Stocks across Europe are rebounding on Tuesday, bouncing back from the horrible crash witnessed over the last two days of trading since Britain voted to leave the European Union at the end of last week.
Every single major index in Europe witnessed big drops across Friday and Monday, with market boards a sea of red. However, on Tuesday some of the mild panic felt by investors in the past couple of days seems to have dissipated, and equities across Europe are broadly higher. The improvement in sentiment comes despite Britain having its credit rating cut by two ratings agencies overnight.
Around 11:50 a.m. BST (6:50 a.m. ET) the FTSE 100 is higher by 2.44% to pop back above the psychologically significant 6,000 point mark. It should be noted that Britain’s blue-chip index is disproportionately filled with companies that denominate their assets in dollars and as a result are not hugely affected by the massive drop in the pound that has hit since the British exit from the EU, or Brexit. That means that the FTSE has outperformed its continental rivals.
Here is the chart of how the FTSE 100’s bounce looks on Tuesday:
The individual stocks performing best on the day are largely companies with substantial UK operations, a sign that investors in the UK feel that the worst of the market crash may now be over. That is reflected in the minor rise in the pound against the dollar on Tuesday morning. So far on the day, security and outsourcing firm G4S tops the table, up more than 9%, while high street stalwart Next — often seen as a bellwether for consumer activity in general — is up by a similar margin.
Banking stocks, which took an absolute pummelling on Monday, have also rebounded strongly. At the time of writing, Lloyds has jumped 5.5%, Barclays is more than 3% higher, and RBS is also up by around 3%.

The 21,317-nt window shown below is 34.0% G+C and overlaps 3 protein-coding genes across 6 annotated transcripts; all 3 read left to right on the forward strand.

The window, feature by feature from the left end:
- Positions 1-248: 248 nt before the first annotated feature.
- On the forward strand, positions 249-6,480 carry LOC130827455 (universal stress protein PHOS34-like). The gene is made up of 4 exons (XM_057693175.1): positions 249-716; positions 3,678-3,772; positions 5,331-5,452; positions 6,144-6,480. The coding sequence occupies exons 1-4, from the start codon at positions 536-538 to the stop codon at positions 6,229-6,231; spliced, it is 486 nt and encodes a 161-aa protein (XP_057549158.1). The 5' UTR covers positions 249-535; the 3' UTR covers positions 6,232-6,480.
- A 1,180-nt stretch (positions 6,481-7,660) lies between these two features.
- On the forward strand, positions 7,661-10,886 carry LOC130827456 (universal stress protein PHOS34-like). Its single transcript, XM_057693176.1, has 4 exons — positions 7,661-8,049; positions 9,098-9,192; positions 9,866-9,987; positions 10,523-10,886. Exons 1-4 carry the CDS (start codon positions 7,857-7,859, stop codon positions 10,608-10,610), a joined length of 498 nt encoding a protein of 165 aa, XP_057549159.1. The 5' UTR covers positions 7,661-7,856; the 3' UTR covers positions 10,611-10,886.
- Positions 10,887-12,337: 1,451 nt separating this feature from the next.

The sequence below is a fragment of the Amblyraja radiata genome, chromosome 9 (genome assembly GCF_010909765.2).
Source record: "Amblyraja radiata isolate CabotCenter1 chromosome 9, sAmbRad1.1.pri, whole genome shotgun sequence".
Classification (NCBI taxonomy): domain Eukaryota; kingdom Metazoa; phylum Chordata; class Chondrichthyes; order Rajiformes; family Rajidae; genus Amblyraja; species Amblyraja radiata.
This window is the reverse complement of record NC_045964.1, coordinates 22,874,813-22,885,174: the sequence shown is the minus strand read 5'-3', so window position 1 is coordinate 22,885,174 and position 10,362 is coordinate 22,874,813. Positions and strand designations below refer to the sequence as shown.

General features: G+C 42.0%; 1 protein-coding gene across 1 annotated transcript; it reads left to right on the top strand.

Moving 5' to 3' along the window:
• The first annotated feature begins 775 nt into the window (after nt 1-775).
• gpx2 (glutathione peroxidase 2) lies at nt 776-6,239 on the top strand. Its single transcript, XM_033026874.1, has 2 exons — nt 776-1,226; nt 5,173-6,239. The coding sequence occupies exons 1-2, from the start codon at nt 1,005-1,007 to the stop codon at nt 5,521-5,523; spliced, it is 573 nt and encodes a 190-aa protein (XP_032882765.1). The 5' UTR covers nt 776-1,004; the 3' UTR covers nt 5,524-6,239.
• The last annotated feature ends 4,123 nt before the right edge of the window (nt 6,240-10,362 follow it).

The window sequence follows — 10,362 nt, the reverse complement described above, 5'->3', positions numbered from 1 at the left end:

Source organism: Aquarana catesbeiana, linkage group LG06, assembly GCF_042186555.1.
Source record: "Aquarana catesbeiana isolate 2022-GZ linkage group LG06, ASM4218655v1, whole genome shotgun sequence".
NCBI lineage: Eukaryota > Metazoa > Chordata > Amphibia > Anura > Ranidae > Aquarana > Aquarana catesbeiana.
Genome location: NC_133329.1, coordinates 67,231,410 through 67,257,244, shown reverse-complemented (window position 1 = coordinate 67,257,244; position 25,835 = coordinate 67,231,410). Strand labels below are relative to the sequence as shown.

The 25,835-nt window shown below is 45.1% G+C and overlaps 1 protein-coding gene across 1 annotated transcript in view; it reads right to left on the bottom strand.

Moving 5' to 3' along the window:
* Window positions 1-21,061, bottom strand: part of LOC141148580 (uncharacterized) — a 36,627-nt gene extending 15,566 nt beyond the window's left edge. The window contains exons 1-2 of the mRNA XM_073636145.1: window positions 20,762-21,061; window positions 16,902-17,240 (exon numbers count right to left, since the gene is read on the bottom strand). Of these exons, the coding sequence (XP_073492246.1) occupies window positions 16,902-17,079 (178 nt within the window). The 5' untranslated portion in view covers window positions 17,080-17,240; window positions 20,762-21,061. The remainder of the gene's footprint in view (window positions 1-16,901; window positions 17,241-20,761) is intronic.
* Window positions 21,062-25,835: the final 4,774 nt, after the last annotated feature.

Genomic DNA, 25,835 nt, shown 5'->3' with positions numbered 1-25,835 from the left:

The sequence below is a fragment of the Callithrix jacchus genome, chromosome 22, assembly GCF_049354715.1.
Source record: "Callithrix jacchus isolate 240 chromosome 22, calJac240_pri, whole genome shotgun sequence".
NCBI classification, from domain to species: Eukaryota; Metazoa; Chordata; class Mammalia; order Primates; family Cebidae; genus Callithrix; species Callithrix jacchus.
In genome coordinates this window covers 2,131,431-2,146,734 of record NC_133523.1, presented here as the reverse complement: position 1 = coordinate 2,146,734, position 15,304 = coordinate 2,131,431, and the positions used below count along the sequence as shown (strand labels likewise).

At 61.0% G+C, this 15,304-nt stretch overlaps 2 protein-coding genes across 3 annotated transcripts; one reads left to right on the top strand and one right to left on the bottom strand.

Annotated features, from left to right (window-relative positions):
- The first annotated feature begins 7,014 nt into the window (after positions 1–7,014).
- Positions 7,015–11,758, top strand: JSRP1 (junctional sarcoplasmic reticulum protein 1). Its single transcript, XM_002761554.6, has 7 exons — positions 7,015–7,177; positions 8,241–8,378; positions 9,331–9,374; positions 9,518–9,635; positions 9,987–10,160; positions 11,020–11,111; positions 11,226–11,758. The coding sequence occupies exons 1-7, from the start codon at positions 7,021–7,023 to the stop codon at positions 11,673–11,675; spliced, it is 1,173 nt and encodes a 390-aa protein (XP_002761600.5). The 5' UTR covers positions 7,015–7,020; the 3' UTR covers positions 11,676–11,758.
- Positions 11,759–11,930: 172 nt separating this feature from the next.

At the other end of the tables only a handful of stocks, including gold miners Fresnillo and Randgold Resources, are lower on the day, taking a hit from the fall in gold’s price seen during Asian trade. As gold is seen as a safe haven asset, when investor sentiment grows it tends to fall in price, hitting the stock of companies invested in the metal
The smaller cap FTSE 250 paints a more accurate picture of UK investor sentiment, as the vast majority of firms in the index are wholly UK-based. The index has gained around 3% so far on Tuesday, erasing some of the 7% fall seen on Monday, and suggesting that sentiment as a whole in the UK market is returning somewhat. Here is how the FTSE 250 looked at the close:
Benchmark indexes in all of Europe’s major economies are also jumping on Tuesday. Here is the scoreboard:
Commenting on the movements in stocks on Tuesday morning, Mike van Dulken of Accendo Markets said that stocks are: “Well off Friday’s worst levels and having registered a breakout beyond short-term falling highs resistance, markets appear to have calmed into 6000: the mid-point of pre and post-Brexit best and worst. Bulls are looking for a break above yesterday’s 6130 highs to keep recovery alive.”
The gain “comes in spite of a mixed Asian session and negative US close after ratings agencies S&P and Fitch joined Moody’s in downgrading the UK’s credit rating post Brexit,” van Dulken added in his morning email to clients.